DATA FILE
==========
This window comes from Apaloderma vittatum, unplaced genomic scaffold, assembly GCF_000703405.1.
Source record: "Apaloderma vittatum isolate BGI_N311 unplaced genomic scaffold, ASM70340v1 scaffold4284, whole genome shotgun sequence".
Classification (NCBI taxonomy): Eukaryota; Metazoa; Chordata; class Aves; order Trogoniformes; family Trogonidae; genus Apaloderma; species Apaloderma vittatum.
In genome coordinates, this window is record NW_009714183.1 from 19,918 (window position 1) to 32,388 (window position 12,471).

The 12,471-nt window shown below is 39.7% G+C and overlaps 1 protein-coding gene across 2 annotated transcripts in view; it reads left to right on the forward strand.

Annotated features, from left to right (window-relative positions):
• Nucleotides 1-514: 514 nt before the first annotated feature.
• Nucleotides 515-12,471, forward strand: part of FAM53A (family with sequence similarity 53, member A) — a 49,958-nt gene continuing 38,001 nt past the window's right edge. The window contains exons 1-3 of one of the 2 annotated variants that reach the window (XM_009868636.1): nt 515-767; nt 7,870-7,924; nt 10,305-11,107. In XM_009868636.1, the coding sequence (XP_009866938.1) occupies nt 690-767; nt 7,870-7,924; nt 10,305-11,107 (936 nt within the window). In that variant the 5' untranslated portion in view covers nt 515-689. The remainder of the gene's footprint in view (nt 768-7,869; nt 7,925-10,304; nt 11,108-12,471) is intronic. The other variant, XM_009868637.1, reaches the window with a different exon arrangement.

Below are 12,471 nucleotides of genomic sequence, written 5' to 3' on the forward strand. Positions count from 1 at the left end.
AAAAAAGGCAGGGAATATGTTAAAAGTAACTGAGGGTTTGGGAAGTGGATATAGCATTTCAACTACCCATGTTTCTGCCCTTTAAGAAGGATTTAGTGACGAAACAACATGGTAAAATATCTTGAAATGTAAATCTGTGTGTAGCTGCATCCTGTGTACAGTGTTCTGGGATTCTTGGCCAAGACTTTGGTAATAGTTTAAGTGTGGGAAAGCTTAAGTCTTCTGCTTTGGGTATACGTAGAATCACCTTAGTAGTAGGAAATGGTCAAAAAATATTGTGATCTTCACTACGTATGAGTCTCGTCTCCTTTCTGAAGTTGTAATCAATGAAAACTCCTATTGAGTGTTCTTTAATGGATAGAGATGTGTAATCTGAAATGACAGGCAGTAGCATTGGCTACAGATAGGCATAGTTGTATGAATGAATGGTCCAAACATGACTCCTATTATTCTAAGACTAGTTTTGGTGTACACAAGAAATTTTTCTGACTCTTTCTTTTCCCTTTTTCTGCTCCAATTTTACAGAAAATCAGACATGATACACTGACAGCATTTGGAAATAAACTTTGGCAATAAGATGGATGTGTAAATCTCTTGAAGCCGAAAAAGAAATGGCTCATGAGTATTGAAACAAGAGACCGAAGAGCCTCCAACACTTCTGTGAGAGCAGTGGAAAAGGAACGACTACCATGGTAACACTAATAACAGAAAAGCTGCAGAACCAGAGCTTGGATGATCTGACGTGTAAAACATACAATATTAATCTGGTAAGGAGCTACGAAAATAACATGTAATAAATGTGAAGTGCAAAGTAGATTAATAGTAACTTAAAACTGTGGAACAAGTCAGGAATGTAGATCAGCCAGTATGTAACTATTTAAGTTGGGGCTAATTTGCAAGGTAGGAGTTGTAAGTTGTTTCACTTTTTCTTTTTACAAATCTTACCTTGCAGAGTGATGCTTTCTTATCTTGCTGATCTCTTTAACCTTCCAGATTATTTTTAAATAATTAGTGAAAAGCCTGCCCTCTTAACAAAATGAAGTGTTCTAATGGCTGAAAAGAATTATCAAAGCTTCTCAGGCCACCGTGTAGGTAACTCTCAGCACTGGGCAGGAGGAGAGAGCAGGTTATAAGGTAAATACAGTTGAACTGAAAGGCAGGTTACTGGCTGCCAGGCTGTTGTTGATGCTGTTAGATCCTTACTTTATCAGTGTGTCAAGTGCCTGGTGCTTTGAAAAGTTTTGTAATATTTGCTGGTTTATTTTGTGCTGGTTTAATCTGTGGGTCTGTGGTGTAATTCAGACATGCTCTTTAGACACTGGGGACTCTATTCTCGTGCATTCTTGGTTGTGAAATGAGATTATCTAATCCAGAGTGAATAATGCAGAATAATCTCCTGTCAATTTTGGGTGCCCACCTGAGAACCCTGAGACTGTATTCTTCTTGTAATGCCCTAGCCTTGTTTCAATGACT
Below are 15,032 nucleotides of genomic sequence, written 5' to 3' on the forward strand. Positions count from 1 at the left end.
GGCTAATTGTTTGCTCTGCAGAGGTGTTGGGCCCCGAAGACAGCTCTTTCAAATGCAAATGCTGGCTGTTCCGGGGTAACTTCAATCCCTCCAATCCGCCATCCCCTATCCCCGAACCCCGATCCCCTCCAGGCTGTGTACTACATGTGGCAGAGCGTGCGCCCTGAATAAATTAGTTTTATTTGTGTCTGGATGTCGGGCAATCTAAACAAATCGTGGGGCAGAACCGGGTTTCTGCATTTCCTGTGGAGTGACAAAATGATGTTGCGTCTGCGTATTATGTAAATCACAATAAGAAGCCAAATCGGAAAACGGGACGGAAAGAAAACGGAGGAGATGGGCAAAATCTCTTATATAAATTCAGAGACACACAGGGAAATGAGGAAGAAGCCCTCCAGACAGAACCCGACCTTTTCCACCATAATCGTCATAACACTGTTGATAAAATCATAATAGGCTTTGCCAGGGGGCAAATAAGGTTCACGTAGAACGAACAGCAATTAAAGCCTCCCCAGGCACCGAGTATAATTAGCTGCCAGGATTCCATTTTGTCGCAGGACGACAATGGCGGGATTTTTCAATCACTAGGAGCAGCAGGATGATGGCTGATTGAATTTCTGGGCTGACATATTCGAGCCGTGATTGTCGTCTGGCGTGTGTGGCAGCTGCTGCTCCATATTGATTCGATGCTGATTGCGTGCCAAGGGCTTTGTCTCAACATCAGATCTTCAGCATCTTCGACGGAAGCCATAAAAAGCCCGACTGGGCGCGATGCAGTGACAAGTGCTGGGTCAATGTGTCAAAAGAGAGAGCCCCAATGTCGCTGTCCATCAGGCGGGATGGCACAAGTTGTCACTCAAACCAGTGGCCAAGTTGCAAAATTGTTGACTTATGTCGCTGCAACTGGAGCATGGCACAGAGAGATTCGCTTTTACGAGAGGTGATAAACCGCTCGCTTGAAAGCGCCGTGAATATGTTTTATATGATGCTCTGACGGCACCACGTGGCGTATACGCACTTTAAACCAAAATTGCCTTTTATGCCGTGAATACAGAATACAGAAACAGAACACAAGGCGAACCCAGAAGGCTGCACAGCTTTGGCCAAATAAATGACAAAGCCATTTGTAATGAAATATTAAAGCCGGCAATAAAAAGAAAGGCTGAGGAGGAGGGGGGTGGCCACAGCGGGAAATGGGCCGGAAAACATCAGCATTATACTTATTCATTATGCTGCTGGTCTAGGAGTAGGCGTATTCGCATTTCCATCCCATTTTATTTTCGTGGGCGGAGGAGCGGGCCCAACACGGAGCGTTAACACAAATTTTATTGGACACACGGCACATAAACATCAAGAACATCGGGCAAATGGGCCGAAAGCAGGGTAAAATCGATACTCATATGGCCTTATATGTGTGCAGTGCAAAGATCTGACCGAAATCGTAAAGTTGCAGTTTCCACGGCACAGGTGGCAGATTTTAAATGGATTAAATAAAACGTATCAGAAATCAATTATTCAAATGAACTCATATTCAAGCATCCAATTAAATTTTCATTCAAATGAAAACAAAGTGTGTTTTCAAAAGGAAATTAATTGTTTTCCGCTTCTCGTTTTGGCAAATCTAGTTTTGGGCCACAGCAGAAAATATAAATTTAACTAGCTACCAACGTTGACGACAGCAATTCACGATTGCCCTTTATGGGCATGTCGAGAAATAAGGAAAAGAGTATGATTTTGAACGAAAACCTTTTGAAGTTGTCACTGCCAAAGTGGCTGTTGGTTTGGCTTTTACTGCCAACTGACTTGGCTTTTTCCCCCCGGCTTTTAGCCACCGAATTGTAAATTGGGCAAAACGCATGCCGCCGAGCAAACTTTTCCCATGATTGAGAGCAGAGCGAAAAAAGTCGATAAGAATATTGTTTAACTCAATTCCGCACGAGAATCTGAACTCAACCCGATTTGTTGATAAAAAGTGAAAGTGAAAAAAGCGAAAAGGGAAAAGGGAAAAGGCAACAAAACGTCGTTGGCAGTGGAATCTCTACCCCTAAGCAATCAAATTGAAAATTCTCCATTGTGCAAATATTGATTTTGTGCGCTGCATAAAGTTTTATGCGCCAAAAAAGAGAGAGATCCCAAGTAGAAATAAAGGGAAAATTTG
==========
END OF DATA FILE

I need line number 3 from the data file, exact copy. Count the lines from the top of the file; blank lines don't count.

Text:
Classification (NCBI taxonomy): Eukaryota; Metazoa; Chordata; class Aves; order Trogoniformes; family Trogonidae; genus Apaloderma; species Apaloderma vittatum.